Lily Girls’ Review: Puella Magi Madoka Magica

Yup. We're doing that one.

Sometimes we review things here that likely make you think to yourself “Why in the name of Sappho do they feel a need to do this?” or “Has someone not made their mind up about this yet?” Famously, our most recent review was about Pokemon X and Y. But we’re a year old now, and it’s time to take our big-girl swing at something pretty much all of our followers asked us to review and not a single one of them actually needed us to. Why? Because we love you guys shamelessly. So, it’s time to saddle up, make a contract and talk about Puella Magi Madoka Magica.

The happy ending you will never, ever, ever see.

You won’t get this ending. Too happy.

So, for those of you who have spent two years under a rock, the premise of the series is this: life is horrible and you should be crying right now. Bright, happy colors and the context of all of Magical Girldom dictates that you should enjoy your life and live happy and love will solve all of life’s problems. The reality of Madoka Magica is your life is bad and you should feel bad. Love is the source of pain and pain is the source of power and power is the source of more pain and love is the source of the nihilistic horror that is having lived through Madoka Magica. Buddha tells us life is suffering. We already knew. We’re Madoka fans. Seriously, assuming as I must as a reviewer that someone in the world is going to read this and say ‘Gee, I’ve never heard of this show, should I watch it?’ I’ll be as evasive on main points as possible and just say this: you’re watching Faust on crack.

Any time someone offers to grant a wish, be suspicious. If it has two different sets of ears, be doubly suspicious. If it’s lips don’t move, it speaks LIES! But seriously, in the story of Faust, the Devil (hereafter referred to as Kyubey) offers to make the life of the titular character interesting, granting his wish in exchange for, you know, torment and misery and souls and whatnot. Katze actually does an entire thing on this comparison alone at conventions, but suffice it to say that your wish is a deal struck with the Devil, and that usually ends badly. Every character takes her own turn in Madoka’s story being the tragic hero of her own tale – be it a tale of idealism shattered, the perils of wish fulfillment, love turned to obsession, how distrust and loneliness create a sad spiral or the tragic reality of what it means to really be a martyr. Everyone loses.

Yes those are Yuru Yuri cosplayers. Fun facts: YRYR's author does tons of Madoka fanart.

Yes, that is characters from Yuru Yuri cosplaying Madoka characters.

In fact, this tragic nature is part of the appeal of the series. Far from the idea that the young and inexperienced magical girls can take on the universe, Madoka explores the psychological strain of what that life entails, the actual tangible consequences of both action and inaction, of both stark realism and unfettered idealism, and of a world where the straight chick steals the bi chick’s man and everyone else is gay. It isn’t just that the future has amazing architecture – which it does, Madoka’s bathroom is the size of my first apartment – its that the future isn’t either too rosy or too dystopian, the pains and sufferings of magical girls, in a larger context, are both observed and in many ways a necessary component for the world to function as it does. If no one in this series mae a contract, some other girl would’ve had to. This is a necessary price for life to continue, and a rather compelling, if scientifically dumb, argument is made for a system that torments the few for the wellbeing of the many, and you and your magical girls just have to wrestle with that ethical quandary.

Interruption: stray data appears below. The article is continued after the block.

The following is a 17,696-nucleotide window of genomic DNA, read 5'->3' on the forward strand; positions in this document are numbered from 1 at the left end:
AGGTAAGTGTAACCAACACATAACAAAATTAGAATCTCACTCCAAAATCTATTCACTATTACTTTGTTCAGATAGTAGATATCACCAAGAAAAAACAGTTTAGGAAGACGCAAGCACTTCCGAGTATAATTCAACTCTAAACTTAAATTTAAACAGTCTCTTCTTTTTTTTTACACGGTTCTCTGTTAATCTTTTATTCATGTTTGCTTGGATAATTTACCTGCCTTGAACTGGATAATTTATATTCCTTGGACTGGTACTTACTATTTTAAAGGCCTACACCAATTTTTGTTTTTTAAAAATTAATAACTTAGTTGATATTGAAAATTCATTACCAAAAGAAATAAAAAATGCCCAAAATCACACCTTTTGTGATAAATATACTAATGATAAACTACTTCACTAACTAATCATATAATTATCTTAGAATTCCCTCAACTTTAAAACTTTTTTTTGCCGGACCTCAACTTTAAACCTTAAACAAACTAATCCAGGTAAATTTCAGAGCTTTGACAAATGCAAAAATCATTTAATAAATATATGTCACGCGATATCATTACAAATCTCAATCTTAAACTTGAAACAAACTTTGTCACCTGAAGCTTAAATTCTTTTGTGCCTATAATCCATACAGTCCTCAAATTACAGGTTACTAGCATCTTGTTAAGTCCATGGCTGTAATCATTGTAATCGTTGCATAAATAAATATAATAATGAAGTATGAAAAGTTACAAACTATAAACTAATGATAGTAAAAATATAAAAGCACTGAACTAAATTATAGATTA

But, if at the end of the day, you just wanna say ‘screw ethical quandaries, I want cute lesbians’, which I surmise you probably would, then Madoka also delivers. Infamously, someone attempted to argue to me that the cast of this series is straight. I invite you to react to this discussion in the comments, since seeing the fandom’s heads explode trying to understand how someone could believe that is pretty amusing. If the symbolism of theis actual image from the series is any indication, though, I think we know where most people are going to stand on that particular question.

That's just dirty.

That’s dirty.

So, it’s been literally years since Madoka became the biggest thing not to air on Toonami in the history of American Otakudom, why in the name of Our Lord and Savior Madoka am I writing about it now? Well, my beloved under-rock-dwellers, in a matter of weeks a new installment of Madoka, PMMM: Rebellion, releases in US theaters. I’m sure that a lot of our devoted readers have already seen it (or attempted to and got what they so richly deserved), for those of you, the Lilies Who Waited, we’ll be reviewing the movie shortly after it’s Statesdie release. I’m thinking, spoiler alert, that it’ll be an experience both traumatizing and painful. Shocking I know.

Get tissues, this one’s going to be a tough one, guys.

Leave a reply

You may use these HTML tags and attributes: <a href="" title=""> <abbr title=""> <acronym title=""> <b> <blockquote cite=""> <cite> <code> <del datetime=""> <em> <i> <q cite=""> <strike> <strong>